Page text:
Sometimes The Data Lies

July 18, 2023

As I sit here and look at an inverted yield curve, look at P/E ratios through the roof, and growth projections that can’t support current market prices, I look over at the trade screen and I continue to see day after day, the Russell 2000 ripping higher by 1% and the Dow 30 soaring another 1% in a day.

So the only logical conclusion is that sometimes the data lies. But why would it lead us astray? And what can we do right now?

As more computer-based trading comes out and algo bots head to the hands of retail traders hyper-focused on 0-DTE options, the decisions of people based on fundamental analysis are failing. The market isn’t behaving and following the same trends that it has before.

Look at the bear market of 2022 that was caused by a flooding of free capital, which drove up inflation, and ultimately led to the Fed raising interest rates. A bear market ensued.

But what happened since then has been anything but normal. The yield curve inverted which was supposed to be a sign of a recession, and yet the market has come more than 20% off its October lows, signifying a new bull market, even after the Fed continued to push rates higher.

Why is that?

One theory is that several (million?) baby boomers were forced into early retirement in the wake of Covid and elected not to go back to work. This helped unemployment stay at record lows with the number of open jobs outpacing the number of applicants.

While that may have led to wage inflation, the job market has still yet to crack. A strong job market has pushed off the impending recession.

So, you can say what you want about the market and where it should be. Maybe we are fundamentally overpriced. Maybe we are due for a pullback. But are you going to short this market?

How should this impact your trading? Enjoy the ride up to 4600 on the S&P 500, and keep looking for the dips for entry points. A recession may happen in 2024 or 2025, but I’d be less worried about a recession as long as the market stays above its 50-day and 200-day moving averages.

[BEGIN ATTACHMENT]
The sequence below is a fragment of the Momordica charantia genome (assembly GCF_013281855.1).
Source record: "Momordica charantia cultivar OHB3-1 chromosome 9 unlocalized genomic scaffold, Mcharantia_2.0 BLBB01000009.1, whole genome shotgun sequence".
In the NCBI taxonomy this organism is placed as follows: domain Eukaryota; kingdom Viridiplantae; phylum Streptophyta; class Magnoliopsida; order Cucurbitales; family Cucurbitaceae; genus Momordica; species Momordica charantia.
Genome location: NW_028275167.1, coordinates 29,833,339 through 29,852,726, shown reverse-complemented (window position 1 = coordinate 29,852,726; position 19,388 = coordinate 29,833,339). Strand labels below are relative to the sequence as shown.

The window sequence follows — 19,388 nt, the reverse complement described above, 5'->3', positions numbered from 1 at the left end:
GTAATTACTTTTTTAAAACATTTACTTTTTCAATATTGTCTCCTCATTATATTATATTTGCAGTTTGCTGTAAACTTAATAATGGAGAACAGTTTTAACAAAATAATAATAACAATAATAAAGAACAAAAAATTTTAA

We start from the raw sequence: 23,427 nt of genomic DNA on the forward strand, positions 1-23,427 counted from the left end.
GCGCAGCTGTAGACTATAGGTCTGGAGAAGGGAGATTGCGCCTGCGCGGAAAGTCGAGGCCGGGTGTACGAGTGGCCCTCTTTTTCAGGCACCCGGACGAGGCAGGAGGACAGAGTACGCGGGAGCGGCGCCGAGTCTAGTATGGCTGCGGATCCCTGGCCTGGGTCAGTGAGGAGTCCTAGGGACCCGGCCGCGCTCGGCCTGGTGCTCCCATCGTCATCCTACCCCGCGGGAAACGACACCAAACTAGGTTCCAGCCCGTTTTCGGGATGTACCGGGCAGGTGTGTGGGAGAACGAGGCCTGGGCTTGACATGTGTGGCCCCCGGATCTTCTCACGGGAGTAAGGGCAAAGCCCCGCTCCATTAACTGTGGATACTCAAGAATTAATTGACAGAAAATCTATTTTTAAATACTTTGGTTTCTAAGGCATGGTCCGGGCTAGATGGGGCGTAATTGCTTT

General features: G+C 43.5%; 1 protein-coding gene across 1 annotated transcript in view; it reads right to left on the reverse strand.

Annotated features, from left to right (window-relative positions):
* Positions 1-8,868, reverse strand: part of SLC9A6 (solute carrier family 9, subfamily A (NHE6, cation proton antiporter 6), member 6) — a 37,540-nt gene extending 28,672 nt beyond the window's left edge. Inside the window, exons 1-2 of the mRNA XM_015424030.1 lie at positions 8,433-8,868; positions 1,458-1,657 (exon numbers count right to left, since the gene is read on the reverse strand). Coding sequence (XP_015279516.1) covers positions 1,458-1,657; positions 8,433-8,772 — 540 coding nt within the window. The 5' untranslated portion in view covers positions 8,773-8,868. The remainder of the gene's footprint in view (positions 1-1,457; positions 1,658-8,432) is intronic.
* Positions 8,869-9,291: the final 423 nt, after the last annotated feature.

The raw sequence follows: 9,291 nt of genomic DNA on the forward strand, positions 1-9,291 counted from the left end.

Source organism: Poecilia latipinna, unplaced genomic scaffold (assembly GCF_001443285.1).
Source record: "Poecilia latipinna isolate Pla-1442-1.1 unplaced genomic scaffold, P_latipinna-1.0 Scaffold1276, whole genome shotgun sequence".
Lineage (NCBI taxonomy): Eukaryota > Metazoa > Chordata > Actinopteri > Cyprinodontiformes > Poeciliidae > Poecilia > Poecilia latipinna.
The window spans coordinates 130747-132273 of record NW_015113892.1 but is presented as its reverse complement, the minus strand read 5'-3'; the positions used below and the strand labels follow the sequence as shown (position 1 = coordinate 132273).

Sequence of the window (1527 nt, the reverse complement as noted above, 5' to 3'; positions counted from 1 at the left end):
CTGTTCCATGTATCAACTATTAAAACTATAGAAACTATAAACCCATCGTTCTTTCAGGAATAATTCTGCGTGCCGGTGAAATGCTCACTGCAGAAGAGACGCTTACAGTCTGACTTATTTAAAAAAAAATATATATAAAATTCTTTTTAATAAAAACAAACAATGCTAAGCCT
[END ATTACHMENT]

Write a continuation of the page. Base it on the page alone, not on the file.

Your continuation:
A 5% correction usually happens three times a year. Should that happen now, that would put the SPY down at $430, right on top of the 50-day moving average. Now, if we break lower than the 50-day, then we can start talking about a recession again.

This trade isn’t for everyone. I typically don’t trade pharmaceutical companies due to their big swings around news-related events. However, I’m going back to my roots with this one. See, a long time ago I once traded cheap pharmaceutical companies because of the premiums I could get selling covered calls. That was my way of making money quickly.

Apellis Pharmaceuticals (APLS) is now a $40 stock after a 23.75% plunge yesterday. Over the last two days, the stock lost 50% of its value.

Before you think I’m crazy for suggesting this one, let me give you some context, and remind you that this is a higher-risk trade idea.

The Waltham, Mass. -based pharmaceutical company said in a regulatory filing that the incidents of retinal vasculitis, or the swelling of blood vessels in the retina, occurred in roughly 0.01% of all injections.

Syfovre was approved in February by the U.S. Food and Drug Administration to treat geographic atrophy, which causes blindness.

The company said in the filing that 60,000 vials of Syfovre have been distributed and that there had been zero incidents of retinal vasculitis through all clinical trials.

Apellis said the FDA had reviewed each event and did not plan to take action.

It’s the last sentence that stands out to me. The FDA reviewed each event and does not plan to take action. Meaning, I think this will fall away in the news cycle.

If you’re worried that the stock will keep dropping, you can set an alert for the APLS to rise at least 1% off its recent low. That could indicate the bottom is in.

The 18-AUG 35 / 30 put spread is going for $1.15 – 1.75 in credit using pre-market prices. A fill of $1.50 or more on a 5-wide spread would give me the potential to make a 30% return on risk in one month.

What happens if it trades below $35? Look at the calls.

We could take the assignment of shares at $35 (or $3500) at the 18 AUG expiration and sell covered calls 30 days out to work down the cost basis. Let’s assume we were in that position today and we were just assigned shares. The 1-strike-out-of-the-money calls 30 days away are giving a premium of over 10%.

I’ll be looking to sell the put spread with the idea that the negative news will blow over and the stock will either remain flat or rise from here. A $35/30 put spread gives me room to the downside and with the stock being so cheap, I can adjust this position by accepting shares and selling premium-rich calls against it if needed.

If you have any questions, comments, or anything we can help with, reach us at any time.
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Jeff Wood

Editor, Filthy Rich Dirt Poor
Coach, Options Testing Lab

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